Key Concerns regarding Trade in Services Chapter in PACER-Plus

By Adam Wolfenden

The recent leaking of the draft text of the regional free trade agreement known as PACER-Plus confirms many of the fears that people have about it. PACER-Plus is being sold as a ‘development agreement’ but it not only misses mandatory flexibilities for the most vulnerable countries in the agreement but undermines the ability of Forum Island Countries (FIC) governments to ensure that their economy meets their development needs. To say that this is a “development text” is a gross misunderstanding of what is being asked of FICs.

No exceptions for Least Developed Countries (LDCs) to make few, if any, commitments

One of the most telling indications of what PACER-Plus means for FICs can be seen by the fact that the Pacific themselves failed to propose already agreed upon language that supported Least Developed Countries making less commitments.

In Article 4: Increasing the Participation of the Forum Island Countries it appears that it is in fact the FICs advised by the Office of the Chief Trade Advisor who have proposed the text of this chapter and have either missed, or actively watered down, the existing flexibilities that are contained in the WTO version of this Article, an article with flexibilities that Australia and New Zealand have already agreed to and should extend to FICs. The OCTA claims that the focus on PACER-Plus should be “whether [it] will overall improve the competitiveness of Pacific economies” but missing such flexibilities leaves the LDCs more vulnerable than able to compete.

Cargo and Port Services

The FICs have failed to include the paragraph that states “Particular account shall be taken of the serious difficulty of the least-developed countries in accepting negotiated specific commitments in view of their special economic situation and their development, trade and financial needs.”

What this means is that Australia and New Zealand would be mandated to accept fewer, if any, commitments from the LDCs in the FICs negotiating group. Fewer commitments means that countries are more flexible when it comes to applying public policy, so can implement regulations that direct support to local industries like tourism or protect public health etc.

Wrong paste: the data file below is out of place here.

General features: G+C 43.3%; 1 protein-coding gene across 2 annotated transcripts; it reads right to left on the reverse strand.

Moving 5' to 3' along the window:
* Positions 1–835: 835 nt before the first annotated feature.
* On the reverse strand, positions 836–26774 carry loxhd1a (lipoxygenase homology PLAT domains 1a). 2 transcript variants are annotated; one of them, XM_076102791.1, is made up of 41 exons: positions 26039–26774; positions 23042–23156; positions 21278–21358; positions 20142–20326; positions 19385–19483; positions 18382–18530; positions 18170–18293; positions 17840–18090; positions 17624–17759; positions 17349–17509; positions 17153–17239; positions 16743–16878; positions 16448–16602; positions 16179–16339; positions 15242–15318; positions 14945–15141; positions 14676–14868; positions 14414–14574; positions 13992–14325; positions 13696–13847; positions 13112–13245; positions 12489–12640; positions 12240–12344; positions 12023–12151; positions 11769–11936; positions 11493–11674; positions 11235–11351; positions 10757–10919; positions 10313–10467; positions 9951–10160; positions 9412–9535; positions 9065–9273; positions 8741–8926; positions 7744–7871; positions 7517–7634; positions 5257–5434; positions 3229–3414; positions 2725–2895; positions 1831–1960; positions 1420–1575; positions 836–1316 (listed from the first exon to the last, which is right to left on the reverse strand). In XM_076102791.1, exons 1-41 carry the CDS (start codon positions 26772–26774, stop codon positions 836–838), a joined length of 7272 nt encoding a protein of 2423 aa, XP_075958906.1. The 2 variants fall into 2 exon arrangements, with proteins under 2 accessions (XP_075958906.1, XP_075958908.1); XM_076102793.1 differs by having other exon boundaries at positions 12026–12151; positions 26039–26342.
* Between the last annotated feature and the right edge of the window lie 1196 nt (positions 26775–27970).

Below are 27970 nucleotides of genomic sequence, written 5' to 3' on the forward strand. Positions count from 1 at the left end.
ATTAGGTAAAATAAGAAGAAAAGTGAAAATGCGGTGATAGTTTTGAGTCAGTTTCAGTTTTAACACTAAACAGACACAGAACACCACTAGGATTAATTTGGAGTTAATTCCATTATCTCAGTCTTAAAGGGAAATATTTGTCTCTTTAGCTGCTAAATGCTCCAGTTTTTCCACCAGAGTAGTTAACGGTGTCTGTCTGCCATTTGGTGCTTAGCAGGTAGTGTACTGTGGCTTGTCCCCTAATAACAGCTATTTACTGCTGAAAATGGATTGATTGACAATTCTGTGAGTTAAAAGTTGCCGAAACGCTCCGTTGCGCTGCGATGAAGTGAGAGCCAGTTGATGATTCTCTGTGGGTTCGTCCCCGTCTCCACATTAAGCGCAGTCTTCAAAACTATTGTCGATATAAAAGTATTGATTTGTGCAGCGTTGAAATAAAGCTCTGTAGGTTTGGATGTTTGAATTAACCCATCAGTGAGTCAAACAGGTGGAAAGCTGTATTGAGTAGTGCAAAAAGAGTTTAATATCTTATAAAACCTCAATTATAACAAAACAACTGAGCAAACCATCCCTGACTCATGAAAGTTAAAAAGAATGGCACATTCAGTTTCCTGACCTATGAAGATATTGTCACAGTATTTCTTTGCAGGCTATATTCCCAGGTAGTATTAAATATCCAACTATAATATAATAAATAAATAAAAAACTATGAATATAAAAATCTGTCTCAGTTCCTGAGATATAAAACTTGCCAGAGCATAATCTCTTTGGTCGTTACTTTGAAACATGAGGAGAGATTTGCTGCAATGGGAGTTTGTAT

Pacific LDCs like Vanuatu, Solomon Islands, Kiribati, and Tuvalu have been let down. Whilst Vanuatu has already, controversially, made extensive commitments under its WTO accession, the remaining Pacific LDCs have made few, if any commitments in Services and are now more exposed by the failures of this text to contain the bare minimum flexibilities for LDCs. Even though the Services chapter has been largely agreed, until the deal is signed there is the scope for change.


Undermining the ability of FIC governments to regulate

In trade agreements, the Services Chapters aim to establish the limits of what governments can and cannot do in regards to regulation of service sectors.  PACER-Plus contains a range of commitments that will challenge the ability of FIC governments to determine the developmental objectives of trade in services. In practice this means that government policy on health, education, environment, culture etc is determined more by what suits foreign investors than what is in the interests of Pacific communities.